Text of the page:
Vendor survey results, reports and whitepapers are self-serving. We know that, right? But vendor survey results, reports and whitepapers can also be sources of insight for HR professionals – as long as they understand that there’s an agenda behind the publication.
I read a SilkRoad report on some survey results last week that I thought was interesting. I don’t know anyone at SilkRoad but they sent me a link and I clicked on it. And found this: 2013 Employment Marketplace Survey Results: The Candidate’s Perspective. And I found that their results line up well with the work that Elaine Orler and Gerry Crispin’s Talent Board is doing with the Candidate Experience Awards* (CandEs).
The “Voice of the Candidate” is getting more and more powerful. And it’s clear from these results – and others – that organizations winning the talent game are listening to that voice. Those that aren’t listening are missing out on some great talent.
The report is a quick read but here are a couple of highlights:
Companies that invest in the commonly accepted components of “engagement” are more likely to catch the attention of job seekers. Period. The top five selected (this was a “check your top three” questions) characteristics are typically found in definitions of engagement. For good reason, as it turns out.
The report describes the results of this question as the “halo effect” of web-based recruiting technology. It’s not just about the efficiencies of using the web for recruiting – it’s also about the assumptions candidates make about the use of web-based recruiting technology. According to the results, the majority of survey participants indicated that they believe the use of web-based recruiting technology means that the employer is innovative and progressive.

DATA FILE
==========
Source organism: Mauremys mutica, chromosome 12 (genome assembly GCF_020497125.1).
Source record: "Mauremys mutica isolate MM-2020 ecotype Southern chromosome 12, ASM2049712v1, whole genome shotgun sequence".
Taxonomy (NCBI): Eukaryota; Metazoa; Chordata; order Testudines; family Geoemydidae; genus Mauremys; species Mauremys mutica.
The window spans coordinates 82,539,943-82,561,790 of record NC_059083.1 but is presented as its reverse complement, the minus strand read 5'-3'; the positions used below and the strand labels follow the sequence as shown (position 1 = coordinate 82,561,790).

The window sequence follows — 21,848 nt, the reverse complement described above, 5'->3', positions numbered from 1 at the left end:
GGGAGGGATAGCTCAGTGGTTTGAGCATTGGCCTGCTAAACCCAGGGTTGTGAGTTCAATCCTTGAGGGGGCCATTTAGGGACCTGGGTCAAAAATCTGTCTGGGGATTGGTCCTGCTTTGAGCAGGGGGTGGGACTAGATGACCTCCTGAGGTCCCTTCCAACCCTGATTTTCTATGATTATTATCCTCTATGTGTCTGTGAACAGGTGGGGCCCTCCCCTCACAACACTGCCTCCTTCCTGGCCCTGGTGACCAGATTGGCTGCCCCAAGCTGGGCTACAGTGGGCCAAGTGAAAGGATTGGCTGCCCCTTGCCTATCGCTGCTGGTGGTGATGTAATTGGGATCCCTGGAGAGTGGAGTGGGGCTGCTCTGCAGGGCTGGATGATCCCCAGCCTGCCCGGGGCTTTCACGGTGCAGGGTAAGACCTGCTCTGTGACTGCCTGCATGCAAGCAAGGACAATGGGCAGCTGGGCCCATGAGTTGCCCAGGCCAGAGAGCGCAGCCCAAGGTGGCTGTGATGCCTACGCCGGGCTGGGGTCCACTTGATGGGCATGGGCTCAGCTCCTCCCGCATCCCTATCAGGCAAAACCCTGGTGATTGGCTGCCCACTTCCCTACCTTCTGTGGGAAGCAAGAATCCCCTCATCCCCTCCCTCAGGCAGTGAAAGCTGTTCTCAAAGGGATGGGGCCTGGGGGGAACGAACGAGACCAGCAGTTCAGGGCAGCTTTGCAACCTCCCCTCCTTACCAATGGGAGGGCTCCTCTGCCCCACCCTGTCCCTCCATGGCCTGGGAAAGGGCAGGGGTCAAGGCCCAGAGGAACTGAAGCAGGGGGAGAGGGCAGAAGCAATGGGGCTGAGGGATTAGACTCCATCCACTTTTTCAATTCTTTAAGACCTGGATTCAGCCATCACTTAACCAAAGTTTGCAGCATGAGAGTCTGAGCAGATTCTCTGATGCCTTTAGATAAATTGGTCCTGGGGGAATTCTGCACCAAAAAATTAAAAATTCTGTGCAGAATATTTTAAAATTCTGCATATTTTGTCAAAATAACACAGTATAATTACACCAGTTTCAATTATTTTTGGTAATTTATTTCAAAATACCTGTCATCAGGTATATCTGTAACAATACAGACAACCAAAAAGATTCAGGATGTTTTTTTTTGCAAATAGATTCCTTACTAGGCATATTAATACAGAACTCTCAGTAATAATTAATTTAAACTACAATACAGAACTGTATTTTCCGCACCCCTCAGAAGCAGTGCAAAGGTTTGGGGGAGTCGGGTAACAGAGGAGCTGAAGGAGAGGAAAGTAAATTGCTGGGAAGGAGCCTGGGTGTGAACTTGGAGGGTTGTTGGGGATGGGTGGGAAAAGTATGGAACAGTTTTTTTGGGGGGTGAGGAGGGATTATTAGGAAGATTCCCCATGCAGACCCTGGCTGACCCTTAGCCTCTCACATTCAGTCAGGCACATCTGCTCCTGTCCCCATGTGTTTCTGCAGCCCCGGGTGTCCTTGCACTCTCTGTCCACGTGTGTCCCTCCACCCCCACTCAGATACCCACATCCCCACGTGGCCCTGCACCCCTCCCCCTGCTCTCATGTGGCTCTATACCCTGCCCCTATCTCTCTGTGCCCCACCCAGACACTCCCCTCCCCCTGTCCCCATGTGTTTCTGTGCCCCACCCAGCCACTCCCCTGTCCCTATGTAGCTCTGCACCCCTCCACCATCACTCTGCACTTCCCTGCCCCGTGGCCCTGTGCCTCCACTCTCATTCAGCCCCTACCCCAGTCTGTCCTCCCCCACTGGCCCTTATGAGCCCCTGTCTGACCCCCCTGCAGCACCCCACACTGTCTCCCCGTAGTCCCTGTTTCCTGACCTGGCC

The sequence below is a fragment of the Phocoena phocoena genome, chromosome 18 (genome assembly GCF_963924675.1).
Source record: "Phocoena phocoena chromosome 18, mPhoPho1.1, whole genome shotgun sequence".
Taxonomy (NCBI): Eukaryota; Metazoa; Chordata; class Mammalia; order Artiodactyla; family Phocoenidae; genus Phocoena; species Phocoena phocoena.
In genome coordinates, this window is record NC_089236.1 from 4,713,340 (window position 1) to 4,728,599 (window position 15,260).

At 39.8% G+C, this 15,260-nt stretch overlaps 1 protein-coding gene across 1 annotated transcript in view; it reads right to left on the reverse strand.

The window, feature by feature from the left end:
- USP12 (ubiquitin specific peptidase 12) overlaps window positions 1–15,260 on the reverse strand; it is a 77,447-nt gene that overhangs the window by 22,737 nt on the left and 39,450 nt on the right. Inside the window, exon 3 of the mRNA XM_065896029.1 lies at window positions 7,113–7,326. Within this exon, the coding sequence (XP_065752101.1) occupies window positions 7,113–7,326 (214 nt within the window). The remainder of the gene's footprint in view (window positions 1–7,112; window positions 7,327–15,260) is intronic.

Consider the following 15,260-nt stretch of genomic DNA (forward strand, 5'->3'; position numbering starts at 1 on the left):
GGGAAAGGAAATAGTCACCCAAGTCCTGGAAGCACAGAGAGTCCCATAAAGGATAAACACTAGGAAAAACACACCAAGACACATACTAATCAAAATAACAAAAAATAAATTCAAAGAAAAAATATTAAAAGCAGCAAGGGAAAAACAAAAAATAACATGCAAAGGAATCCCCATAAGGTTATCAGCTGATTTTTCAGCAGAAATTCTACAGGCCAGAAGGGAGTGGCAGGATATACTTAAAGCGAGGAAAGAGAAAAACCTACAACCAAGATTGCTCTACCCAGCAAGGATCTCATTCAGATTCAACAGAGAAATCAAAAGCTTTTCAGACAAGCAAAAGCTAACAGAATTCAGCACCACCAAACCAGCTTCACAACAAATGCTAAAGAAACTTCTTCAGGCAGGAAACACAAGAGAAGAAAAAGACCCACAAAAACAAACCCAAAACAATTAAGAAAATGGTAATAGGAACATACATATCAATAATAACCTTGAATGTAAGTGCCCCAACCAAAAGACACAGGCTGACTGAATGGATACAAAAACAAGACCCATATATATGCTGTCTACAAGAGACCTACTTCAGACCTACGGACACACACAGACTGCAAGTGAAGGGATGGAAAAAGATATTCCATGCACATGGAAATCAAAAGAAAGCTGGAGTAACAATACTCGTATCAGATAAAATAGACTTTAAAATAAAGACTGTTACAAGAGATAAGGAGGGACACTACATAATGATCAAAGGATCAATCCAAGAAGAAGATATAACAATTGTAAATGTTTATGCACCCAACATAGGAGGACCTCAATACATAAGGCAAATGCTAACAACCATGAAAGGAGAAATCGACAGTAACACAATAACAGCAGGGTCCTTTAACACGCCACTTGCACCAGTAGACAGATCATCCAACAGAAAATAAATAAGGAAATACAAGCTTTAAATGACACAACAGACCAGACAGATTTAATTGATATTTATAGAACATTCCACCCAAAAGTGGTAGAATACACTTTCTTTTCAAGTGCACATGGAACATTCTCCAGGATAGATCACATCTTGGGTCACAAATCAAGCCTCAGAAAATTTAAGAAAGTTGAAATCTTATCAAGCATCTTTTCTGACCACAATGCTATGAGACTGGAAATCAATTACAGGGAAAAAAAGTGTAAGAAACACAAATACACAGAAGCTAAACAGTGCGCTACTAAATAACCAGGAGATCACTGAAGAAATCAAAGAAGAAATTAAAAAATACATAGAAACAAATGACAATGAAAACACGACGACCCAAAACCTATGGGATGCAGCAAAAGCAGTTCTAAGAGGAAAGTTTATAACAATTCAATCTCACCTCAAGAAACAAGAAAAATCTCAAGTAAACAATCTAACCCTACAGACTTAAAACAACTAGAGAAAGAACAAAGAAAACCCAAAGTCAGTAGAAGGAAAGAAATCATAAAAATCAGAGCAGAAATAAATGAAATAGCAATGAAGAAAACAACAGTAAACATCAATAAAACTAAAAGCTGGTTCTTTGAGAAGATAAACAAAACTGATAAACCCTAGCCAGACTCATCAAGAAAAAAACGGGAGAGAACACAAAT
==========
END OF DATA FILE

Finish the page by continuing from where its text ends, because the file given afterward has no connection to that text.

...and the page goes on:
There certainly are a number of HCM providers with web-based recruiting technology solutions – and more being introduced nearly every day. If an employer has the dual purpose of increasing talent acquisition efficiency as well as improving the candidate experience, then listening to the “Voice of the Candidate” is the right place to start.
*The CandEs will be announced at the HR Technology Conference, October 7-9, 2013 at the Mandalay Bay in Las Vegas.
7 responses to “Voice of the Candidate: Is Anyone Listening?”
I totally agree that the candidate’s experience should be valued by the company. A company should not dismiss a candidate as a human being or a professional simply because he/she is not the right fit for a certain job.
The job market appears to be gaining momentum and businesses will have to sharpen the competitive skills as this continues. This, IMHO, is a win-win. It keeps the employers honest and gives candidates better choices.
Here here! The candidate experience is the first introduction to the company, and has a huge impact on the quality of talent coming your way. Additionally, sites like glassdoor allow candidates to rate their experience and have a real impact on employer reputation. Respect your candidates and be transparent in order to build a strong brand and also a more successful onboard process for new hires.
This is a great article China, kudos to you…